History’s industrial strategy haunts us today

First came 50 years of progress. Then came 50 years of dead fish, stagnant water, methylmercury poisoning, silt buildup and dams collapsing

History’s industrial strategy haunts us todayWhat goes around comes around, they say. The oblique turn of a phrase may apply to the news that a 100-year-old dam will be demolished in Fredericton, N.B. Things fall down and are torn down all the time, so why would this story be of interest? I was a reporter in New Brunswick when the…

Reducing emissions would save money for oil sands producers: study

Researchers looked at 15 strategies that would decrease sector’s energy use intensity and found increased profits from all

Reducing emissions would save money for oil sands producers: studyInvestment in new energy-efficient, greenhouse gas mitigation strategies by oil sands producers could net them some important profits, according to a model developed by a research group at the University of Alberta. Engineering professor Amit Kumar and his team investigated 15 strategies covering all areas of the oil sands sector – in situ extraction, upgrading and…

Dam dynamics often fail fish

It seems strange how little we know about fish, their habits and whether the help we’re trying to give them is actually helpful

Dam dynamics often fail fishMany of us who received our education on fish migration via TV nature programs have missed a few important things. All I remember is that salmon can leap several feet in the air over cascades to get upstream to spawn. Somewhere in these documentaries I recall an industrialist taking full credit for installing a fishway…

Alberta’s desperation opens the door to environmental ruin

The government of Premier Jason Kenney has decided to end a 44-year moratorium on open-pit coal mining in southern Alberta

Alberta’s desperation opens the door to environmental ruinDesperate times sometimes lead to catastrophic measures. In Alberta, the beleaguered provincial government is in a financial situation that could be characterized as desperate, suffering from the double-whammy of collapsed resource revenues and, of course, the massive spending required to address the social wildfire known as the COVID-19 pandemic. The desperate measure that the United…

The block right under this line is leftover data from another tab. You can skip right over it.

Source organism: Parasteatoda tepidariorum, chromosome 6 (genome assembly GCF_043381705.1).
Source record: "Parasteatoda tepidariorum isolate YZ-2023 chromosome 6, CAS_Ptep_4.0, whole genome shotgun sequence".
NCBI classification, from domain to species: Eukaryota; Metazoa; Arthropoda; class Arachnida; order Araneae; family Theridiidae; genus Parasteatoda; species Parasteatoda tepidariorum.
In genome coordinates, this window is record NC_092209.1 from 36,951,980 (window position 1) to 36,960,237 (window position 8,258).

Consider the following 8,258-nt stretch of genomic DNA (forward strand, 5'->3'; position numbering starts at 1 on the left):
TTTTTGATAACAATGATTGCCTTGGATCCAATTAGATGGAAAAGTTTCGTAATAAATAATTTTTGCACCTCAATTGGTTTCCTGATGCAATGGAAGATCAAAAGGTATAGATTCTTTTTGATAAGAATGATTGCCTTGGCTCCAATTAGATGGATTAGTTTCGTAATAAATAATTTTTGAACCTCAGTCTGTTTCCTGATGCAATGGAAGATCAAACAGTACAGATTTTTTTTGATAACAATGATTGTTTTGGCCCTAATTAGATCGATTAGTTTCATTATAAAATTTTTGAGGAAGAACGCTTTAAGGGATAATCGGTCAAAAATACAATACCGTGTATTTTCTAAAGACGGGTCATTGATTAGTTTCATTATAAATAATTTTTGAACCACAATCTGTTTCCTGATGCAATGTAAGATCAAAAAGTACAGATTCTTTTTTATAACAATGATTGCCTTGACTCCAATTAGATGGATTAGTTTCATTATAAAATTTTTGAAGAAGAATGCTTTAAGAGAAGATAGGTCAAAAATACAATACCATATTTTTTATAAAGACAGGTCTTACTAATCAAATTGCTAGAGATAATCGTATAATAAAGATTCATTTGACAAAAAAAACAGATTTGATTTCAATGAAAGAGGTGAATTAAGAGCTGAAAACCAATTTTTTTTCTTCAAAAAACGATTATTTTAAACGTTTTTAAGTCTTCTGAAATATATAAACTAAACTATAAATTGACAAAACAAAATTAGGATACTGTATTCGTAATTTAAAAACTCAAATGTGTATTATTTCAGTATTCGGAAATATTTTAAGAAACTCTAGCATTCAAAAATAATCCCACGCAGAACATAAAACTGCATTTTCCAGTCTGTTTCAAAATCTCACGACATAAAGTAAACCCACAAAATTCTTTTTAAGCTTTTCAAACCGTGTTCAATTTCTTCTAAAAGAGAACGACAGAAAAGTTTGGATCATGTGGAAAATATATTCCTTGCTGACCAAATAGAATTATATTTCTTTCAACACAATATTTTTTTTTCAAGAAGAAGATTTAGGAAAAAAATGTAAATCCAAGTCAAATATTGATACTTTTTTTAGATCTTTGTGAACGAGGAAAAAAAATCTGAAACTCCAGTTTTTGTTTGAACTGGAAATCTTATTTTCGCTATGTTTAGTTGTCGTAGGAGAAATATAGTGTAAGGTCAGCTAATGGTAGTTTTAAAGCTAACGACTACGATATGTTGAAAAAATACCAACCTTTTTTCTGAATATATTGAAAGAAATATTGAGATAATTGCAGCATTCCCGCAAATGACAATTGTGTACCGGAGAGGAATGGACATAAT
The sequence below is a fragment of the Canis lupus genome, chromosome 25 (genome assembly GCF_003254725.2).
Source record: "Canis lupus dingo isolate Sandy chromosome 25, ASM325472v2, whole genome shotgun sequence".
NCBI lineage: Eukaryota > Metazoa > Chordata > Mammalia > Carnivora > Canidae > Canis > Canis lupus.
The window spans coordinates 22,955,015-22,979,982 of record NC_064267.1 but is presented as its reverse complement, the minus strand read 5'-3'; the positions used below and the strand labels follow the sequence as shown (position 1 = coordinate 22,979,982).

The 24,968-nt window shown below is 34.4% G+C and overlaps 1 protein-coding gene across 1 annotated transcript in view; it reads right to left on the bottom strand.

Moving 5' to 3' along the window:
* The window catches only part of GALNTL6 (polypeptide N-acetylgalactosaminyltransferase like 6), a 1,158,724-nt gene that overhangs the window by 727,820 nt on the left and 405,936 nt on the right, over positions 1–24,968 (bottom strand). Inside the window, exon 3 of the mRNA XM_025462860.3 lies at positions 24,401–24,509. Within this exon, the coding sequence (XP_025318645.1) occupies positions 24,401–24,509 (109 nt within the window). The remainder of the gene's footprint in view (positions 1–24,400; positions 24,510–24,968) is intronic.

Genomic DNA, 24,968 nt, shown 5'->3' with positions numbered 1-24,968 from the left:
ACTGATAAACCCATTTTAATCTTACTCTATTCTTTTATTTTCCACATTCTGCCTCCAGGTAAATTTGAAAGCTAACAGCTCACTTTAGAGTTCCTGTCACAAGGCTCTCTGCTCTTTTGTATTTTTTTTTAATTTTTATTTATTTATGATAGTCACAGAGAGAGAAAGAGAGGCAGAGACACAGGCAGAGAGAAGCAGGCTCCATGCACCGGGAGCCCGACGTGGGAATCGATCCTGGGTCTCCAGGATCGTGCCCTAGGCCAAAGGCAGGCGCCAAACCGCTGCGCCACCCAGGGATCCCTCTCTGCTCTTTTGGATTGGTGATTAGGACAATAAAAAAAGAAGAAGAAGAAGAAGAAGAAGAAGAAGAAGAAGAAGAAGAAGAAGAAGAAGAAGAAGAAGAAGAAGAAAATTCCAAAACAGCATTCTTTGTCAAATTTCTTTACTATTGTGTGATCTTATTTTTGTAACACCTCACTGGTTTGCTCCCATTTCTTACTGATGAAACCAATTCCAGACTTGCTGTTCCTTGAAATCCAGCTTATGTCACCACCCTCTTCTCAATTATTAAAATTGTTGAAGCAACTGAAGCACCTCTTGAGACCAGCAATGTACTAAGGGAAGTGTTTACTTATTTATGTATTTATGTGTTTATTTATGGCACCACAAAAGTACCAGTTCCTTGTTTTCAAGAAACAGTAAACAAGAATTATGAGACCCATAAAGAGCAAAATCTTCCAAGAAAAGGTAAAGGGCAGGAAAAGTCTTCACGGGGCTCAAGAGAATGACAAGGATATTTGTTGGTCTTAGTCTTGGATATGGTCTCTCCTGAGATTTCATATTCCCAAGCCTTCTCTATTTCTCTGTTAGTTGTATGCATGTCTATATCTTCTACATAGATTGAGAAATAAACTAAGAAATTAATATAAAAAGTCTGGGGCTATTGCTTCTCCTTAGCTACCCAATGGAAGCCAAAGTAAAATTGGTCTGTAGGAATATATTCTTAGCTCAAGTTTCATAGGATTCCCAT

Pollinators in peril and need our help

Pollinators are responsible for about one out of every three bites of food people eat. Without them, we would starve

Pollinators in peril and need our helpWe hear with alarming frequency that honey bees are in decline around the globe due to mysterious diseases, climate change, pesticides and habitat loss. But what of the other pollinators – solitary bees, bumblebees, pollen wasps, bee flies, ants, midges, hoverflies, butterflies, moths and beetles? How are they faring? Pollinators don’t have to be tiny…

Is dam removal the wave of the future?

Research suggests it makes more ecological and economic sense to dismantle dams than to restore or maintain them

Is dam removal the wave of the future?Urban studies researcher Richard Florida has made a reputation with a lot of interesting ideas, many of which are controversial. One of his ideas is that people like to live near water, and that leads to prosperity in cities located on rivers, streams, lakes and oceans. My perspective on this theory is that settlers to…

Paris emissions targets carry extra costs for Canada’s economy

The gap between expectations and existing policy is wide. Closing that gap will cost thousands of jobs and devastate whole economic sectors

Paris emissions targets carry extra costs for Canada’s economyBy Mark Milke and Lennie Kaplan Canadian Energy Centre Aspirations are important in life but it’s always helpful to be clear on the means to the desired end, especially if others are involved. A case in point: General commitments by governments in Canada to significantly reduce carbon emissions by 2030, i.e., the Paris commitment. In…

No evidence predator control will save caribou: study

U of A scientists suggest renewed emphasis on securing habitat rather than culling wolves or fencing in pregnant caribou

No evidence predator control will save caribou: studyAddressing potential threats from predators has not slowed the dramatic decline of mountain caribou in British Columbia and Alberta, according to a new study by scientists from threeWestern Canadian universities. Biologists reassessed data from research published in 2019. The original research has been cited as showing that killing wolves and fencing pregnant caribou are solutions to…

Don’t squish that spider!

We may be genetically programmed to fear spiders, but they're here for a reason. Leave them alone to eat other insects

Don’t squish that spider!“The itsy-bitsy spider climbed up the water spout. …” So many people are afraid of spiders, but I’ll bet almost none of them can tell you why. According to a new study out of Columbia University, it may be genetic. Our ancestors had to fear spiders – in Africa, where our roots all take us,…
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